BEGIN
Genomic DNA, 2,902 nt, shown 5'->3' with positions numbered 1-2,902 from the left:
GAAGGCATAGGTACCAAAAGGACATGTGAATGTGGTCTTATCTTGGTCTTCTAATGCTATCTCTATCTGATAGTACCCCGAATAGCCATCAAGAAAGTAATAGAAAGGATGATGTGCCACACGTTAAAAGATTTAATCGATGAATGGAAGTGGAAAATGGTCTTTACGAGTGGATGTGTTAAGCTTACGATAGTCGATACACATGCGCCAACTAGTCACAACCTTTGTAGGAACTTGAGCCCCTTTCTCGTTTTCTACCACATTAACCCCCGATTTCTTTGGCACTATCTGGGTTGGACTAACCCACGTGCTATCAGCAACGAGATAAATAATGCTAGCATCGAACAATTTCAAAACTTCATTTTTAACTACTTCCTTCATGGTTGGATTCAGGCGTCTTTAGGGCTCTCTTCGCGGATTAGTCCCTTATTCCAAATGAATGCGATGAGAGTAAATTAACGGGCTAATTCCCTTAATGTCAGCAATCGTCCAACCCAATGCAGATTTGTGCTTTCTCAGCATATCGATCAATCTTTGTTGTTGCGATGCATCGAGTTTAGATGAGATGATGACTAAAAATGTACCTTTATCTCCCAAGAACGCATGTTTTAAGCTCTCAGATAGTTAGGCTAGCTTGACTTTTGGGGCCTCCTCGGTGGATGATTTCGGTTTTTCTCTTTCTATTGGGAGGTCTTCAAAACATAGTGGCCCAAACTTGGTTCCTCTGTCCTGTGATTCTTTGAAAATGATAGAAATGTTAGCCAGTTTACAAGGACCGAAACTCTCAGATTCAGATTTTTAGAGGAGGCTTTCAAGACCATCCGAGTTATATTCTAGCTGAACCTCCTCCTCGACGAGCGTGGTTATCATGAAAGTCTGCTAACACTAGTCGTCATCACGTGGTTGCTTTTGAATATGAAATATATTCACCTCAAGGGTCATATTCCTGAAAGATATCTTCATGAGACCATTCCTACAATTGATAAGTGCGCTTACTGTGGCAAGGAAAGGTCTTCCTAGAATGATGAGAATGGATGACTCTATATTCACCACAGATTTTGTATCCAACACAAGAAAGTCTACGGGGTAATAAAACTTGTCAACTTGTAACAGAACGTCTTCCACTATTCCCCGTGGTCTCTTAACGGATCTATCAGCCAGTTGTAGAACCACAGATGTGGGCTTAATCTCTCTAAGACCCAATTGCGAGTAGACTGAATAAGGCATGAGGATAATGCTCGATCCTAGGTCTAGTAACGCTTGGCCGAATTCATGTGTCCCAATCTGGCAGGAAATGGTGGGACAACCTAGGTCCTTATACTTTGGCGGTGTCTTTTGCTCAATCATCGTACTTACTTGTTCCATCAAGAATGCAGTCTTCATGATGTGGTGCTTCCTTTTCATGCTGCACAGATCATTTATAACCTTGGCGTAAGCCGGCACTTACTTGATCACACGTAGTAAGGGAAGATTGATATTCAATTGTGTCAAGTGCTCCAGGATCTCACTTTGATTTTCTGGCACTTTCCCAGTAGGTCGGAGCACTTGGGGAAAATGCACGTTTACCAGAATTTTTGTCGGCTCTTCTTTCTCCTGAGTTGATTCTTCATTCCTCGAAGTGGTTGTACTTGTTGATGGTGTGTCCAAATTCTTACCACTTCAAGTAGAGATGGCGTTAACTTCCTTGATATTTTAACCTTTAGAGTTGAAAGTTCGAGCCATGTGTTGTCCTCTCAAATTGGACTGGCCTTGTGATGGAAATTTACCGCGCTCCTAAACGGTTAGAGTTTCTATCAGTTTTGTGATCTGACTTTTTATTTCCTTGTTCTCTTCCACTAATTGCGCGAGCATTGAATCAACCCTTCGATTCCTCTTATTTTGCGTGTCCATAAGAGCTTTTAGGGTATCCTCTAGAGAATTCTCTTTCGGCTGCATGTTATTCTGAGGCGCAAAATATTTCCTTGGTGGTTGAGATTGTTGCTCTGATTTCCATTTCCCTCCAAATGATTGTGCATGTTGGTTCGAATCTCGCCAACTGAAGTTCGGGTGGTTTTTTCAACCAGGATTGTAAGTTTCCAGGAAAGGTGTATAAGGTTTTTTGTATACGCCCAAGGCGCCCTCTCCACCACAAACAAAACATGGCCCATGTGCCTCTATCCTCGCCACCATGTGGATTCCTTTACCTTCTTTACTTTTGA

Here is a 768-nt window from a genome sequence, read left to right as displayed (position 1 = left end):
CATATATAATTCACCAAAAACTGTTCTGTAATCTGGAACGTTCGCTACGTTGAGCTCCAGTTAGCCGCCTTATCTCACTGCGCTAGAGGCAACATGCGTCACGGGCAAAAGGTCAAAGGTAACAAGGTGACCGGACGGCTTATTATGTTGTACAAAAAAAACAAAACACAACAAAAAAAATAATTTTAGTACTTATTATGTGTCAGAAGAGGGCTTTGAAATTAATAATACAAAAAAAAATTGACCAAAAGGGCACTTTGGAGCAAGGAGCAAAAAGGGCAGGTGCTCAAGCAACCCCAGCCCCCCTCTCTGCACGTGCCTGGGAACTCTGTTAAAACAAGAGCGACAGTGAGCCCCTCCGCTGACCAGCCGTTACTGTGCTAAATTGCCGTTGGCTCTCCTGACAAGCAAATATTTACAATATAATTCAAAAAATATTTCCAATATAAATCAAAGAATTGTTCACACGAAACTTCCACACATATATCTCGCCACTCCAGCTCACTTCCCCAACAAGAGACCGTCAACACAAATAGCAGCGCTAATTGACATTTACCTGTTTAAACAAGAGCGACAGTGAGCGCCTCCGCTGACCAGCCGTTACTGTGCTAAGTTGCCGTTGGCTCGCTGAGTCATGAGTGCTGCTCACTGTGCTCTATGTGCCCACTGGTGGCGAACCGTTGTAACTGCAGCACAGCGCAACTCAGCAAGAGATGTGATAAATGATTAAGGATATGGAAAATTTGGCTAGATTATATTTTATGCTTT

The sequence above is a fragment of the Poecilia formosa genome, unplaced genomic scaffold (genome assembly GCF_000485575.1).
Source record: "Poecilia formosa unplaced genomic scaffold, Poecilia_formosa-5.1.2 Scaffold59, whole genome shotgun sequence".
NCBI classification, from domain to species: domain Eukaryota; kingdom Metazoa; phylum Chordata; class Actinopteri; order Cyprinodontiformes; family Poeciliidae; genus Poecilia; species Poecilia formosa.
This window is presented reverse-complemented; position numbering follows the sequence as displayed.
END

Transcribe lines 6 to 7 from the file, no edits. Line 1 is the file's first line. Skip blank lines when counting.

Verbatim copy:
Source record: "Poecilia formosa unplaced genomic scaffold, Poecilia_formosa-5.1.2 Scaffold59, whole genome shotgun sequence".
NCBI classification, from domain to species: domain Eukaryota; kingdom Metazoa; phylum Chordata; class Actinopteri; order Cyprinodontiformes; family Poeciliidae; genus Poecilia; species Poecilia formosa.